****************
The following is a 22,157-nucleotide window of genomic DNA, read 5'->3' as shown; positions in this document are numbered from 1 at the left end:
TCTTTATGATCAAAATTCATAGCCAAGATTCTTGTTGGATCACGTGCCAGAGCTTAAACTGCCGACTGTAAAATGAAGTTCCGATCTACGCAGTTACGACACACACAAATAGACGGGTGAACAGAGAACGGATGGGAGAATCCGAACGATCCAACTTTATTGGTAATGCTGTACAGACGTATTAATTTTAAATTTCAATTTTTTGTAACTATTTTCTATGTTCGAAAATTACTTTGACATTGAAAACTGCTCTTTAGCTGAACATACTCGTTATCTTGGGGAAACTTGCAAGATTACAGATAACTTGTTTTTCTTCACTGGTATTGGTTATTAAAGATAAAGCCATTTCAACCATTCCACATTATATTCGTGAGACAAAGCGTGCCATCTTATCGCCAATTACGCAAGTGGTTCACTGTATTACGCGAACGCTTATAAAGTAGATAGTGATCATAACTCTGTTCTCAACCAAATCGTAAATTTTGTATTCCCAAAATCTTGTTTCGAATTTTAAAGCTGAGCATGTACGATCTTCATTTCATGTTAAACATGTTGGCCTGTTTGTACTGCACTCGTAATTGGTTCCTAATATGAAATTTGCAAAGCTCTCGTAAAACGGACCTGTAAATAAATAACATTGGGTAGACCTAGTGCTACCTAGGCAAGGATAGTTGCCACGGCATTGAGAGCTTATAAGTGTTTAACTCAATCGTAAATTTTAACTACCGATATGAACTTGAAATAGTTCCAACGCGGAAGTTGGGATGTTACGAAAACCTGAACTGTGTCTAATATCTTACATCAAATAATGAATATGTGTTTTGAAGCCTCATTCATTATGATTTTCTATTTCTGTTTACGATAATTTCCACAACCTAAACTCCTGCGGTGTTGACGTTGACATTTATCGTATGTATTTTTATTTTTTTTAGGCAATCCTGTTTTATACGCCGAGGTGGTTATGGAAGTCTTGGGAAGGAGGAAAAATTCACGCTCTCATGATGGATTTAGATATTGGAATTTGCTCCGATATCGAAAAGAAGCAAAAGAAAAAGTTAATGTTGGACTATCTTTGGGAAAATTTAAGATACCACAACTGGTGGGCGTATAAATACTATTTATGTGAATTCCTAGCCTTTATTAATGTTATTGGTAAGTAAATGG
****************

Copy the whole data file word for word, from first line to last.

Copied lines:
The following is a 22,157-nucleotide window of genomic DNA, read 5'->3' as shown; positions in this document are numbered from 1 at the left end:
TCTTTATGATCAAAATTCATAGCCAAGATTCTTGTTGGATCACGTGCCAGAGCTTAAACTGCCGACTGTAAAATGAAGTTCCGATCTACGCAGTTACGACACACACAAATAGACGGGTGAACAGAGAACGGATGGGAGAATCCGAACGATCCAACTTTATTGGTAATGCTGTACAGACGTATTAATTTTAAATTTCAATTTTTTGTAACTATTTTCTATGTTCGAAAATTACTTTGACATTGAAAACTGCTCTTTAGCTGAACATACTCGTTATCTTGGGGAAACTTGCAAGATTACAGATAACTTGTTTTTCTTCACTGGTATTGGTTATTAAAGATAAAGCCATTTCAACCATTCCACATTATATTCGTGAGACAAAGCGTGCCATCTTATCGCCAATTACGCAAGTGGTTCACTGTATTACGCGAACGCTTATAAAGTAGATAGTGATCATAACTCTGTTCTCAACCAAATCGTAAATTTTGTATTCCCAAAATCTTGTTTCGAATTTTAAAGCTGAGCATGTACGATCTTCATTTCATGTTAAACATGTTGGCCTGTTTGTACTGCACTCGTAATTGGTTCCTAATATGAAATTTGCAAAGCTCTCGTAAAACGGACCTGTAAATAAATAACATTGGGTAGACCTAGTGCTACCTAGGCAAGGATAGTTGCCACGGCATTGAGAGCTTATAAGTGTTTAACTCAATCGTAAATTTTAACTACCGATATGAACTTGAAATAGTTCCAACGCGGAAGTTGGGATGTTACGAAAACCTGAACTGTGTCTAATATCTTACATCAAATAATGAATATGTGTTTTGAAGCCTCATTCATTATGATTTTCTATTTCTGTTTACGATAATTTCCACAACCTAAACTCCTGCGGTGTTGACGTTGACATTTATCGTATGTATTTTTATTTTTTTTAGGCAATCCTGTTTTATACGCCGAGGTGGTTATGGAAGTCTTGGGAAGGAGGAAAAATTCACGCTCTCATGATGGATTTAGATATTGGAATTTGCTCCGATATCGAAAAGAAGCAAAAGAAAAAGTTAATGTTGGACTATCTTTGGGAAAATTTAAGATACCACAACTGGTGGGCGTATAAATACTATTTATGTGAATTCCTAGCCTTTATTAATGTTATTGGTAAGTAAATGG